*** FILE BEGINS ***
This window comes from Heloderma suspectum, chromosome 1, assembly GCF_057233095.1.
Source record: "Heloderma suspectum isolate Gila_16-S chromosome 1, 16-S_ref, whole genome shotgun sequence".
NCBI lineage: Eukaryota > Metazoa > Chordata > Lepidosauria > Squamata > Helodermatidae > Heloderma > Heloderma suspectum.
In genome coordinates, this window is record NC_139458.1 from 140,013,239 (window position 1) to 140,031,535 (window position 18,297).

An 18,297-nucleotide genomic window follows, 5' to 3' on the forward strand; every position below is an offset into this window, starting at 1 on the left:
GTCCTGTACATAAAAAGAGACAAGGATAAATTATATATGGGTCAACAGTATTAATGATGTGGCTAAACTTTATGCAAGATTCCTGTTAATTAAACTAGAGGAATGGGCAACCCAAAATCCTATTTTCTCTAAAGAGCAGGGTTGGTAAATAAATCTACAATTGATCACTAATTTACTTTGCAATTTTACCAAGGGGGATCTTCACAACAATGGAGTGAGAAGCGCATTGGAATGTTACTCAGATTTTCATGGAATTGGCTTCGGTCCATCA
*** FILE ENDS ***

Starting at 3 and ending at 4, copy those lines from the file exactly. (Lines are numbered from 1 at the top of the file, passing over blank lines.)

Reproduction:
NCBI lineage: Eukaryota > Metazoa > Chordata > Lepidosauria > Squamata > Helodermatidae > Heloderma > Heloderma suspectum.
In genome coordinates, this window is record NC_139458.1 from 140,013,239 (window position 1) to 140,031,535 (window position 18,297).